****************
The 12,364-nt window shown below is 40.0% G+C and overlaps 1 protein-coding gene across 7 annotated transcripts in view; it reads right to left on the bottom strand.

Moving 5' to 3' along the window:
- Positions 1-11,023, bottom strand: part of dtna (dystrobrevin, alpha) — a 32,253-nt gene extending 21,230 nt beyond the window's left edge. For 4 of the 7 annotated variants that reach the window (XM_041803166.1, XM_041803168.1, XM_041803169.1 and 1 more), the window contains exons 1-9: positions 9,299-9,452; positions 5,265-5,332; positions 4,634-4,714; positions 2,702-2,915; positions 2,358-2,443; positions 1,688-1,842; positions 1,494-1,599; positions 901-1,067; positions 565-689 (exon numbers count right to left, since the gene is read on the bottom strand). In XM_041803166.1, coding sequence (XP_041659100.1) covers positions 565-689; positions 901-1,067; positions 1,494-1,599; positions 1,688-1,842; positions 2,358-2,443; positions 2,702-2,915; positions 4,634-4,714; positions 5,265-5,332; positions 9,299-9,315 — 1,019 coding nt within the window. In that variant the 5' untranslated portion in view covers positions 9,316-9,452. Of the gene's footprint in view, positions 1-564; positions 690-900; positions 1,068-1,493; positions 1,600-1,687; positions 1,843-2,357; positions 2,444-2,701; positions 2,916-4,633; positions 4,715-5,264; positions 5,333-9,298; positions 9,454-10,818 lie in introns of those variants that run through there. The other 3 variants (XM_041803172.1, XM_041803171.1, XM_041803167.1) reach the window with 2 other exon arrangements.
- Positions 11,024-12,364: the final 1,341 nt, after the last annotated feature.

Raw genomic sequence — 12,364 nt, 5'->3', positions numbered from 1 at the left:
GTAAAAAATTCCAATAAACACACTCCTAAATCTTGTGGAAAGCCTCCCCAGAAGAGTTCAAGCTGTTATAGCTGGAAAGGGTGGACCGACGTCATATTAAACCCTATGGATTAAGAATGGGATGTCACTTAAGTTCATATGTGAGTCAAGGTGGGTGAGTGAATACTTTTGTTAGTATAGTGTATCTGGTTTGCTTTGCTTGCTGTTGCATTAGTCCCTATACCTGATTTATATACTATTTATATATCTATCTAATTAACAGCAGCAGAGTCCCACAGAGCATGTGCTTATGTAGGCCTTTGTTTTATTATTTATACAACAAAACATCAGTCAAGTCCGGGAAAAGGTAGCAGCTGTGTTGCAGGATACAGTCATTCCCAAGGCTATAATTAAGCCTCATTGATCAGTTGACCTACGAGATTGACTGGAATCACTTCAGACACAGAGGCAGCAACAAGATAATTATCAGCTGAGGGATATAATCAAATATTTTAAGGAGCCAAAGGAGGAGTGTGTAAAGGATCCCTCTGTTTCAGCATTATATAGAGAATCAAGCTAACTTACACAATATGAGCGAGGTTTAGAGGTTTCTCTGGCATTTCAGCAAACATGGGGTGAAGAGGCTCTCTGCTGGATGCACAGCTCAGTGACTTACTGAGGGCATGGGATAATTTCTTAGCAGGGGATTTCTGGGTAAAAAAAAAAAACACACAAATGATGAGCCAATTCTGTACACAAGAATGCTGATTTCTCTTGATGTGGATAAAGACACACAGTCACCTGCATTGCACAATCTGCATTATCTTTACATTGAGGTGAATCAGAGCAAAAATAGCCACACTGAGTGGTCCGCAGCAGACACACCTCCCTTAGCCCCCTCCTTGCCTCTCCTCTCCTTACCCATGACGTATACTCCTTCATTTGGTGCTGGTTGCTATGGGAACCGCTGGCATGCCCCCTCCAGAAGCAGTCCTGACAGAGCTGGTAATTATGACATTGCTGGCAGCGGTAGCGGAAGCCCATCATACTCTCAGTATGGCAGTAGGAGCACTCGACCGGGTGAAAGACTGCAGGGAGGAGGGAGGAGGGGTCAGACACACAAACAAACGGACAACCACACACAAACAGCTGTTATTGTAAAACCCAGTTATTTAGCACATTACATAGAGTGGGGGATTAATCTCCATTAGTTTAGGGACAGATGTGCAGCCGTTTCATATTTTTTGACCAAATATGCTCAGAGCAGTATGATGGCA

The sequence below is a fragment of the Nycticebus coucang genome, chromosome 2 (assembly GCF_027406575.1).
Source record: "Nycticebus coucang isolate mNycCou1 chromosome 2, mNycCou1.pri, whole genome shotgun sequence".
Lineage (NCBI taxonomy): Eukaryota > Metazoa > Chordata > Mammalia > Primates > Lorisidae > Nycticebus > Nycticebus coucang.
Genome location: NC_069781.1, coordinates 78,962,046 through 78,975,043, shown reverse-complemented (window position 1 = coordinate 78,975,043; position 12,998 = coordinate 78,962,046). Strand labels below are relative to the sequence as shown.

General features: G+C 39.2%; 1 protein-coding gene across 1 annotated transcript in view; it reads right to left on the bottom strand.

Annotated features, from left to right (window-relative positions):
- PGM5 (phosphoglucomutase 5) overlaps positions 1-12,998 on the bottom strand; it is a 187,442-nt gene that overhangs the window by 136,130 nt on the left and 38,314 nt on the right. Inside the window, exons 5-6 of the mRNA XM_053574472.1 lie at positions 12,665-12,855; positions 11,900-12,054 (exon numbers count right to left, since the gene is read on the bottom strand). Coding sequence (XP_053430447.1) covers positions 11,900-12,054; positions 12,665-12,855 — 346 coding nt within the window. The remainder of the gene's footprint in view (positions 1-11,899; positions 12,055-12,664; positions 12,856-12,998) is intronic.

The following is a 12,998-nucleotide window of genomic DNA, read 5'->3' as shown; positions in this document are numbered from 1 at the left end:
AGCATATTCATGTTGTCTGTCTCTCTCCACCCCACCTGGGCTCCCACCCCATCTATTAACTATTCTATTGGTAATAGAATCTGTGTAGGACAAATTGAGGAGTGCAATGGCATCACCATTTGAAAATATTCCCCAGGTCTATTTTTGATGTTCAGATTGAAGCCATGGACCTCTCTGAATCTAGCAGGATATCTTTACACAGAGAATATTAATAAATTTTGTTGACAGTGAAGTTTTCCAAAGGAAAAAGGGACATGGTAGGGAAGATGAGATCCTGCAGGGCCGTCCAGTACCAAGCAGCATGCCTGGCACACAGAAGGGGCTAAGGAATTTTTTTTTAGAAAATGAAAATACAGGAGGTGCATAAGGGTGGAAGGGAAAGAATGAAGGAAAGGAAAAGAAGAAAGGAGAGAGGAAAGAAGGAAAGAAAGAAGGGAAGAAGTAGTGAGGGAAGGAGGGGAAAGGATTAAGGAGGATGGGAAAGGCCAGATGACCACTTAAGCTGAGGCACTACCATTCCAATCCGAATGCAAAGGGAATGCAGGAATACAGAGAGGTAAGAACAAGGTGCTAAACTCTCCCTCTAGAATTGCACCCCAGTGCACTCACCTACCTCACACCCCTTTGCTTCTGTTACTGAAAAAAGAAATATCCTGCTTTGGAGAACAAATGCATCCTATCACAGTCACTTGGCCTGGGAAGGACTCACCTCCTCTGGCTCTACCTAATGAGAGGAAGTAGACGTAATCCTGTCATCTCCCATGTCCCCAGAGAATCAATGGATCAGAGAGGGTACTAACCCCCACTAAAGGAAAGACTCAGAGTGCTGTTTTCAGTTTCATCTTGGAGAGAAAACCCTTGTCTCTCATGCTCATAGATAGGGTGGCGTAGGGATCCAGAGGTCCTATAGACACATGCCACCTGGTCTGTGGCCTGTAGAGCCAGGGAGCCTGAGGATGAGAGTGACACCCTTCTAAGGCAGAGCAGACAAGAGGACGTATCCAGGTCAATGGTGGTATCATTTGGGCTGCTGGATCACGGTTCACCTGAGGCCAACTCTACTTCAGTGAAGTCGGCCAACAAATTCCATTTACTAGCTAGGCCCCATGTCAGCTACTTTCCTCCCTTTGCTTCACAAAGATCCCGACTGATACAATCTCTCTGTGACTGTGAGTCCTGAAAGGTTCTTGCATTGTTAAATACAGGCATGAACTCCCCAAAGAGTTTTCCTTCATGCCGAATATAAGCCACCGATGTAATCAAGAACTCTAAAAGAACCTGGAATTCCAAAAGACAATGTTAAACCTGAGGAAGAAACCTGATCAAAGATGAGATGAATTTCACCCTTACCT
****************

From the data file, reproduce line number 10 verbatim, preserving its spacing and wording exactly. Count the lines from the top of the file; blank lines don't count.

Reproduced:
Genome location: NC_069781.1, coordinates 78,962,046 through 78,975,043, shown reverse-complemented (window position 1 = coordinate 78,975,043; position 12,998 = coordinate 78,962,046). Strand labels below are relative to the sequence as shown.